Superintendent of Prisons David Foot has indicated that a number of the violent incidents that have taken place at Her Majesty’s Prison are gang-related, adding that they sometimes start from outside the walls of the correctional facility located at Balsam Ghut.
He made the comments during the recent Standing Finance Committee meeting, where representative of the Ninth Electoral District Dr Hubert O’Neal raised concern about an inmate from his constituency receiving substantial facial injuries after he was attacked by a gang of prisoners.
The Standing Finance Committee paraphrased the prison boss’ response to the claims. It said: “The Superintendent of Prisons noted that what they were seeing in the community was an increase in gang-related violence. Gang-related violence is reflected in the prison. As those criminals are caught, prosecuted and imprisoned, that gang-related violence would translate in the prison.”
Superintendent Foot, in the meantime, expressed concern that there is sometimes a difficulty obtaining statements regarding incidents at Her Majesty’s Prison because complainants and witnesses are reluctant to cooperate with investigators.
He added that, while he has the option between treating incidents internally or reporting them to the police, he usually reports all attacks on both inmates and staff to the East End Police Station.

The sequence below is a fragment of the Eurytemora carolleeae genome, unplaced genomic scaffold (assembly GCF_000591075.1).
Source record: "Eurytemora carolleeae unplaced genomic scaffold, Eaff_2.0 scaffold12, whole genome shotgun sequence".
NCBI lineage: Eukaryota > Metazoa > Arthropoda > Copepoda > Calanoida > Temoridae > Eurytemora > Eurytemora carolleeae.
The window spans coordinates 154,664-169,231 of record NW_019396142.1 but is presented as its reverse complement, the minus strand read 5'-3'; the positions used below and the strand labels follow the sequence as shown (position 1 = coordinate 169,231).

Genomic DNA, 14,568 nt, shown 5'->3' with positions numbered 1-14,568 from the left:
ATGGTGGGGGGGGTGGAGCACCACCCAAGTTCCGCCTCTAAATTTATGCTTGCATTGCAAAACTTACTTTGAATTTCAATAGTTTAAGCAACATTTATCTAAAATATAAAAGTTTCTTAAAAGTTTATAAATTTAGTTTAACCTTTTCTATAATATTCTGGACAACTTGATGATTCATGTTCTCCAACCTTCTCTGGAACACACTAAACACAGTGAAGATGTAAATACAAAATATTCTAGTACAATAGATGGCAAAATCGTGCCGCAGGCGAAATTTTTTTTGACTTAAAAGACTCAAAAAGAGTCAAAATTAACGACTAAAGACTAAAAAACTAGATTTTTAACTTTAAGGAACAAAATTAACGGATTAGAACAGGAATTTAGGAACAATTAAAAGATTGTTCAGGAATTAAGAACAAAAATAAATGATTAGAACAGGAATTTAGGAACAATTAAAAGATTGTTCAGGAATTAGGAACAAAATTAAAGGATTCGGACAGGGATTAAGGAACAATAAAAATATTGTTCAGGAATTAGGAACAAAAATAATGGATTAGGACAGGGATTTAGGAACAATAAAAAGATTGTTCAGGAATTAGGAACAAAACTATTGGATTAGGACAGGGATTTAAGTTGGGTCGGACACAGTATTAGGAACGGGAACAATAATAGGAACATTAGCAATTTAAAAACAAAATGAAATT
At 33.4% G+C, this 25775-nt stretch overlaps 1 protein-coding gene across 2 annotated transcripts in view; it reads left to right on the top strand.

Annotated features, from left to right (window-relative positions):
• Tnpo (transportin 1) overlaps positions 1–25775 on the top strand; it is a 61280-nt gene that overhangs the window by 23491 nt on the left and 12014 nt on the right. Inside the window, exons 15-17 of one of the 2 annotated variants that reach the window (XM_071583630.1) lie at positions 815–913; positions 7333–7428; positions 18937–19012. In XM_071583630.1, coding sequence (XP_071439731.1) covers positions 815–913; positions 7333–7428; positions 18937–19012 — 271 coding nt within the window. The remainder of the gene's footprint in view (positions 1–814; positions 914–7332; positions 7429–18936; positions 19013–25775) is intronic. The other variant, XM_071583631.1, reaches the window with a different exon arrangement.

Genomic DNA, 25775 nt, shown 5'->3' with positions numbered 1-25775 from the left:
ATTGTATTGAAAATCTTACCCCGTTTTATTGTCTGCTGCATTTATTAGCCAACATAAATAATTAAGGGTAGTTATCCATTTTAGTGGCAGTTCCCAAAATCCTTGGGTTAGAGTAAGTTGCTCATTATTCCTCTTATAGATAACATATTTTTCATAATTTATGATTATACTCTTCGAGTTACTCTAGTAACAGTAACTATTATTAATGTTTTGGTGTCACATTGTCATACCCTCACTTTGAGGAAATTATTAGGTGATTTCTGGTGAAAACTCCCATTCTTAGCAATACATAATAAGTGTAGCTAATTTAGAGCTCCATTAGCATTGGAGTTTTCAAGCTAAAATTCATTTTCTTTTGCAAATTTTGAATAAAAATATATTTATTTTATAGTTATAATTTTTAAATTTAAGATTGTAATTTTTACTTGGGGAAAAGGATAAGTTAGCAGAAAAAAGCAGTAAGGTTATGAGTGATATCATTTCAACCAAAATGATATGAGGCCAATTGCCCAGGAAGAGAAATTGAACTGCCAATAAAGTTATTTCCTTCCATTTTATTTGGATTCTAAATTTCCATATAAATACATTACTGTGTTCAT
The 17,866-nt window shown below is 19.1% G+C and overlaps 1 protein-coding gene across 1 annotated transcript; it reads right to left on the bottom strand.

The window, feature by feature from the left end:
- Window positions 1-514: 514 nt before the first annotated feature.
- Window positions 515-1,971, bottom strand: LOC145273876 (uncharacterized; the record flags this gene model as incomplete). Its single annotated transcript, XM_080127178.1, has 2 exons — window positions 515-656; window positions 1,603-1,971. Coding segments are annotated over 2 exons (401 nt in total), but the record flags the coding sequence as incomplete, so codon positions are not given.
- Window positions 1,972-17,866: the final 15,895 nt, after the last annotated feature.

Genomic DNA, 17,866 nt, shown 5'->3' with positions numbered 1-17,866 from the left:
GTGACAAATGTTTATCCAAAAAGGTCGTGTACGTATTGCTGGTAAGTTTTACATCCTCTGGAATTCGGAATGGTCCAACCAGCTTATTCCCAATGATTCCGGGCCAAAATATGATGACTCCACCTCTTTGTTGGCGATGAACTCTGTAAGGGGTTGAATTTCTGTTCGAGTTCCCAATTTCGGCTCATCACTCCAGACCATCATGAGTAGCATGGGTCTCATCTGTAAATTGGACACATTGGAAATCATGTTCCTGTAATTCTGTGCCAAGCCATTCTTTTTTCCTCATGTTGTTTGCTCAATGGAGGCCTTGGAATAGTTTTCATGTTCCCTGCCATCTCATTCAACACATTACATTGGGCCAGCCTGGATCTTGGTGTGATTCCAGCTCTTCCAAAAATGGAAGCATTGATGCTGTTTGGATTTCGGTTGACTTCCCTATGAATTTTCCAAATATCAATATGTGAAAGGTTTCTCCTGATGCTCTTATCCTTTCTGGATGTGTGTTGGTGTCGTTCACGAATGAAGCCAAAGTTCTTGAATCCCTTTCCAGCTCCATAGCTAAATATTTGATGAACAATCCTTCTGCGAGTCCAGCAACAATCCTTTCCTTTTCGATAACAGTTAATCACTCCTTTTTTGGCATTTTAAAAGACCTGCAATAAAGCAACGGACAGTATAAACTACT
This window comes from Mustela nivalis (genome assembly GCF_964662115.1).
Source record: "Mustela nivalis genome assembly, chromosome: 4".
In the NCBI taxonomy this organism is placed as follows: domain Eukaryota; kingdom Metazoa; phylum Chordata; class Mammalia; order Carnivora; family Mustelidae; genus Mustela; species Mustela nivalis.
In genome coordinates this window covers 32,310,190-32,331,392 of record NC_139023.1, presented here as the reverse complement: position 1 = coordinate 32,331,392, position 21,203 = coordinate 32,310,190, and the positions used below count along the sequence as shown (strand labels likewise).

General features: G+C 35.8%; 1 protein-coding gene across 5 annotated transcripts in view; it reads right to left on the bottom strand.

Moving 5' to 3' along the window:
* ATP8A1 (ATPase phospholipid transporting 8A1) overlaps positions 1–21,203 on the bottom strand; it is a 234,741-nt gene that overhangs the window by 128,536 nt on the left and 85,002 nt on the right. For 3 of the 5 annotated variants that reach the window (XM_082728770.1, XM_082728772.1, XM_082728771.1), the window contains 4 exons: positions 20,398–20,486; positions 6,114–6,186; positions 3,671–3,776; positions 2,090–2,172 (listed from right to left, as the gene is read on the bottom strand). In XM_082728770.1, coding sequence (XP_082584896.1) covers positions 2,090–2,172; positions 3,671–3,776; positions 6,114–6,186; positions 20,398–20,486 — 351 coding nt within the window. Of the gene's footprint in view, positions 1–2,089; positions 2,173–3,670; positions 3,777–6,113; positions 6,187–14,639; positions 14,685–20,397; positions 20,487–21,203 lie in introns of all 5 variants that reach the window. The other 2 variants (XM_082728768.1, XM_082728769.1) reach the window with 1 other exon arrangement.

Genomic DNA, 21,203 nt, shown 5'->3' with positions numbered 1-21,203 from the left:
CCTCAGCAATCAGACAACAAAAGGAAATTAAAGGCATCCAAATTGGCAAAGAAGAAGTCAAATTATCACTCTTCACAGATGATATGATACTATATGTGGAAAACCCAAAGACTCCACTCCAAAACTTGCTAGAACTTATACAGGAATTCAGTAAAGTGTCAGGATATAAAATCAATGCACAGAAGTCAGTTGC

“Unfortunately, not all prisoners would go to the police. They would not comply, and would not give evidence. And, in those circumstances, it becomes very difficult,” the prison boss further said, according to the Standing Finance Committee.
He explained that, if the police complete their investigations without prosecuting alleged offenders, the prison authority launches its internal probe.
Superintendent Foot explained that he conducts adjudications and, if he had evidence that an assault took place, he would be in a position to remove remission from the offending prisoner.
The prison boss, in the meantime, noted that a number of cases arising from incidents at Her Majesty’s Prison are now before the courts.
He however reported that inmates have expressed frustration about the length of time the said cases are taking to go through the judicial system.
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